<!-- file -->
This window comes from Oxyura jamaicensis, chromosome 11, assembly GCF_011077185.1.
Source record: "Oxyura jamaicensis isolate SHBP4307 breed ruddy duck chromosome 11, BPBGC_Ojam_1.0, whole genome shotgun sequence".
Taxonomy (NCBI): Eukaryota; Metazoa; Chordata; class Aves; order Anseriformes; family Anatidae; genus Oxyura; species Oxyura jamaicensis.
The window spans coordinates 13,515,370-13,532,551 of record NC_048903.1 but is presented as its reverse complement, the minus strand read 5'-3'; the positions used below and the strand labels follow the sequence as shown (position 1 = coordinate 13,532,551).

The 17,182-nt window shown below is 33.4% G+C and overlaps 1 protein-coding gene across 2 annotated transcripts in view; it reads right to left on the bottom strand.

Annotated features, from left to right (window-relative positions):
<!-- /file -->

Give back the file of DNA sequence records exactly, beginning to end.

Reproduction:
This window comes from Oxyura jamaicensis, chromosome 11, assembly GCF_011077185.1.
Source record: "Oxyura jamaicensis isolate SHBP4307 breed ruddy duck chromosome 11, BPBGC_Ojam_1.0, whole genome shotgun sequence".
Taxonomy (NCBI): Eukaryota; Metazoa; Chordata; class Aves; order Anseriformes; family Anatidae; genus Oxyura; species Oxyura jamaicensis.
The window spans coordinates 13,515,370-13,532,551 of record NC_048903.1 but is presented as its reverse complement, the minus strand read 5'-3'; the positions used below and the strand labels follow the sequence as shown (position 1 = coordinate 13,532,551).

The 17,182-nt window shown below is 33.4% G+C and overlaps 1 protein-coding gene across 2 annotated transcripts in view; it reads right to left on the bottom strand.

Annotated features, from left to right (window-relative positions):